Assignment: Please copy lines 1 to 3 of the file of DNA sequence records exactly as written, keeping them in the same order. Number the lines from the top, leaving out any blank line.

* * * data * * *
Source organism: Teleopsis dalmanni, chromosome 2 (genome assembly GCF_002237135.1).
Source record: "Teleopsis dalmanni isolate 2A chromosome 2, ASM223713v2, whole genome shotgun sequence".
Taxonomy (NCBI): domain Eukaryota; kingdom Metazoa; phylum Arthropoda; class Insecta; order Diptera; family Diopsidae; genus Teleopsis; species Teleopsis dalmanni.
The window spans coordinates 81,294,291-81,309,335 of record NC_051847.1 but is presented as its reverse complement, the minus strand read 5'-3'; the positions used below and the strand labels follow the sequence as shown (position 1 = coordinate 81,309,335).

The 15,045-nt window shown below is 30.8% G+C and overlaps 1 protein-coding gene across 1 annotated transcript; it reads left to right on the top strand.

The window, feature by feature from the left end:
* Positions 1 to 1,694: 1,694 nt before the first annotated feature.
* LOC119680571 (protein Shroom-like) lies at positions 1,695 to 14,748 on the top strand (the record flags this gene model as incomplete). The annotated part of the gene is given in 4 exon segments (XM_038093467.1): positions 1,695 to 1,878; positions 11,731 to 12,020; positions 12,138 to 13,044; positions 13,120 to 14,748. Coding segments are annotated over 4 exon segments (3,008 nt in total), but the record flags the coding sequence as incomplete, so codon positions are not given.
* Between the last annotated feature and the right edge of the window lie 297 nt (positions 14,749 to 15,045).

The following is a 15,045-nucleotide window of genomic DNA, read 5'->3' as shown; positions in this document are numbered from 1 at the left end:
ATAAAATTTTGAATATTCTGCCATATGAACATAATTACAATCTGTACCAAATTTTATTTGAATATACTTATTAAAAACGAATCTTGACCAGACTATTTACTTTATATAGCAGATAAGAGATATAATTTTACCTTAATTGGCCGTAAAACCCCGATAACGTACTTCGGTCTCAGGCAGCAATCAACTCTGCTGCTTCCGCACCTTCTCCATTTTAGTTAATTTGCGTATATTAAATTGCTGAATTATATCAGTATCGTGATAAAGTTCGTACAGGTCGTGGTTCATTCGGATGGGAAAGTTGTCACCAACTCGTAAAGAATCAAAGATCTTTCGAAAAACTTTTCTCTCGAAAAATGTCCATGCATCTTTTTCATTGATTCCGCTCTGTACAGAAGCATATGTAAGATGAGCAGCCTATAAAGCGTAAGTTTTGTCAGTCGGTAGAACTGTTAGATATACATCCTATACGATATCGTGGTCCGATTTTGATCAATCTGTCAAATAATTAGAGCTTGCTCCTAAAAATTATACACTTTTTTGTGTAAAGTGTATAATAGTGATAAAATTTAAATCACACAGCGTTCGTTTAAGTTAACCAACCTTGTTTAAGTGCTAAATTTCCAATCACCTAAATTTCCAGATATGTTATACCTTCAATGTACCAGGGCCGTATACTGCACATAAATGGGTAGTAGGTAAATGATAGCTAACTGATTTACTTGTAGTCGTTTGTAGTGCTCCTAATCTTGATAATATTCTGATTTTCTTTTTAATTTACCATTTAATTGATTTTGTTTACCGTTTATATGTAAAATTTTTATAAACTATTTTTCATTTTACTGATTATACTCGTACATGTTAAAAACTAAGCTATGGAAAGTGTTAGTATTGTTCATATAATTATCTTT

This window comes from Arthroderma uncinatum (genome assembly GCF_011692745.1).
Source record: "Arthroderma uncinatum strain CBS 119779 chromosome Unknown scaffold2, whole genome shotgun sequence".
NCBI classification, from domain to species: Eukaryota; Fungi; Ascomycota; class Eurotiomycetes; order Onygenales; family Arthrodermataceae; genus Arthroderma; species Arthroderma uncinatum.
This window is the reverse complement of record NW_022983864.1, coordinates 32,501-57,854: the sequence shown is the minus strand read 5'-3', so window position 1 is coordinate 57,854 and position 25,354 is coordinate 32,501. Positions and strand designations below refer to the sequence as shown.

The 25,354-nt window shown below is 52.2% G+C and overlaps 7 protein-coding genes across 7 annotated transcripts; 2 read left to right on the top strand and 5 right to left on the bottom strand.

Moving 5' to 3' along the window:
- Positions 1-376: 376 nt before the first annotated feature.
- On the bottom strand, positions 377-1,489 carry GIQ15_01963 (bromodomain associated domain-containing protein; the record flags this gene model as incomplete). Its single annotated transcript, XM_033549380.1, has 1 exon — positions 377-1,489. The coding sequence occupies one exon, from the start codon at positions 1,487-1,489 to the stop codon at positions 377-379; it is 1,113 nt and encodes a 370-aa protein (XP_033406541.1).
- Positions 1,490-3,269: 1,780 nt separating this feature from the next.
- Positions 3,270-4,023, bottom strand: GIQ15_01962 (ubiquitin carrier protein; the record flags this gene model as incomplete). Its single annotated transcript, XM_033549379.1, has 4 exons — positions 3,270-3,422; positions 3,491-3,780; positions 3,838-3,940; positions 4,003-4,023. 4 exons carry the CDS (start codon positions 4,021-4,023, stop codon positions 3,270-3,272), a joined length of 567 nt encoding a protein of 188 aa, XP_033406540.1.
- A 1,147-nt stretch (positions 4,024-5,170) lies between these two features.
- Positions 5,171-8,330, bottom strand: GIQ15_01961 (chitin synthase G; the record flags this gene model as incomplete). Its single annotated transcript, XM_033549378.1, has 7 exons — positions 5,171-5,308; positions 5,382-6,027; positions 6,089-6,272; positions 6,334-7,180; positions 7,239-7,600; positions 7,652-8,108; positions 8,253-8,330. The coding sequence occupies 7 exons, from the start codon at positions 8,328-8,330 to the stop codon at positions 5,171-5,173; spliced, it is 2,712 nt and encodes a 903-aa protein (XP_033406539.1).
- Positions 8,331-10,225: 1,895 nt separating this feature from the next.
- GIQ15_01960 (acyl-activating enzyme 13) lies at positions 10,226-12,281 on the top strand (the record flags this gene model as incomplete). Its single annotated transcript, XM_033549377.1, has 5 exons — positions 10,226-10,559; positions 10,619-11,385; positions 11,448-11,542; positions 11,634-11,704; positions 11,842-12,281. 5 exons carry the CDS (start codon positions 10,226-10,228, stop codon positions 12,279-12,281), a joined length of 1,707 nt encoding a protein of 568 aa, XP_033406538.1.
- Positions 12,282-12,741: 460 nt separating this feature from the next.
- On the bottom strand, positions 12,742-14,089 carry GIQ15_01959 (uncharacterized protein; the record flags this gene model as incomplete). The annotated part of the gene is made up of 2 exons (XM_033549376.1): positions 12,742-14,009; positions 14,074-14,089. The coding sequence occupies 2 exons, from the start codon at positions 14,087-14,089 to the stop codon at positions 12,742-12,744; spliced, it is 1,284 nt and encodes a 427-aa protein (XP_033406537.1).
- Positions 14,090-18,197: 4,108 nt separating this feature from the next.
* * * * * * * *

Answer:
Source organism: Teleopsis dalmanni, chromosome 2 (genome assembly GCF_002237135.1).
Source record: "Teleopsis dalmanni isolate 2A chromosome 2, ASM223713v2, whole genome shotgun sequence".
Taxonomy (NCBI): domain Eukaryota; kingdom Metazoa; phylum Arthropoda; class Insecta; order Diptera; family Diopsidae; genus Teleopsis; species Teleopsis dalmanni.